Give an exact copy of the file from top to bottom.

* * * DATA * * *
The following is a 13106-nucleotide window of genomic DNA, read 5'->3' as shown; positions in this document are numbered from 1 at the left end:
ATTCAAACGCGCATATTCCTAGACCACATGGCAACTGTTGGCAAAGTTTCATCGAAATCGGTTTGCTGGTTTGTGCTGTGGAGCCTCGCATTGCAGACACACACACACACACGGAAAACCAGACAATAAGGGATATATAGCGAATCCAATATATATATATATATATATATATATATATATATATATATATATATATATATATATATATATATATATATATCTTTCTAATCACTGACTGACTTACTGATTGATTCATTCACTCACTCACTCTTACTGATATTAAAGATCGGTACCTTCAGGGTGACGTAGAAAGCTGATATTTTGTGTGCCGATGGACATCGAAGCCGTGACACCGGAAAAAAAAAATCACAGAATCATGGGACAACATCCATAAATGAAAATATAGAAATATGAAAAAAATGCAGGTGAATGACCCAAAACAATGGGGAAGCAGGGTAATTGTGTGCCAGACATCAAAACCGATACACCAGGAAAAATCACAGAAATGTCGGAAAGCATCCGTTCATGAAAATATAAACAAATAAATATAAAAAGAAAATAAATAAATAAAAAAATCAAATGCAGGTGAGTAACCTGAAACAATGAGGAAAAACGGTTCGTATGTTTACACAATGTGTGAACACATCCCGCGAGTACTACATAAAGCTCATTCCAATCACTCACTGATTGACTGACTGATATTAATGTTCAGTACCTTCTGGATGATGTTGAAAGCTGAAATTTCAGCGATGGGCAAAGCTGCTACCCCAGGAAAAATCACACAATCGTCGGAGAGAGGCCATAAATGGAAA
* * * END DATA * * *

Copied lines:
The following is a 13106-nucleotide window of genomic DNA, read 5'->3' as shown; positions in this document are numbered from 1 at the left end:
ATTCAAACGCGCATATTCCTAGACCACATGGCAACTGTTGGCAAAGTTTCATCGAAATCGGTTTGCTGGTTTGTGCTGTGGAGCCTCGCATTGCAGACACACACACACACACGGAAAACCAGACAATAAGGGATATATAGCGAATCCAATATATATATATATATATATATATATATATATATATATATATATATATATATATATATATATATATATATATCTTTCTAATCACTGACTGACTTACTGATTGATTCATTCACTCACTCACTCTTACTGATATTAAAGATCGGTACCTTCAGGGTGACGTAGAAAGCTGATATTTTGTGTGCCGATGGACATCGAAGCCGTGACACCGGAAAAAAAAAATCACAGAATCATGGGACAACATCCATAAATGAAAATATAGAAATATGAAAAAAATGCAGGTGAATGACCCAAAACAATGGGGAAGCAGGGTAATTGTGTGCCAGACATCAAAACCGATACACCAGGAAAAATCACAGAAATGTCGGAAAGCATCCGTTCATGAAAATATAAACAAATAAATATAAAAAGAAAATAAATAAATAAAAAAATCAAATGCAGGTGAGTAACCTGAAACAATGAGGAAAAACGGTTCGTATGTTTACACAATGTGTGAACACATCCCGCGAGTACTACATAAAGCTCATTCCAATCACTCACTGATTGACTGACTGATATTAATGTTCAGTACCTTCTGGATGATGTTGAAAGCTGAAATTTCAGCGATGGGCAAAGCTGCTACCCCAGGAAAAATCACACAATCGTCGGAGAGAGGCCATAAATGGAAA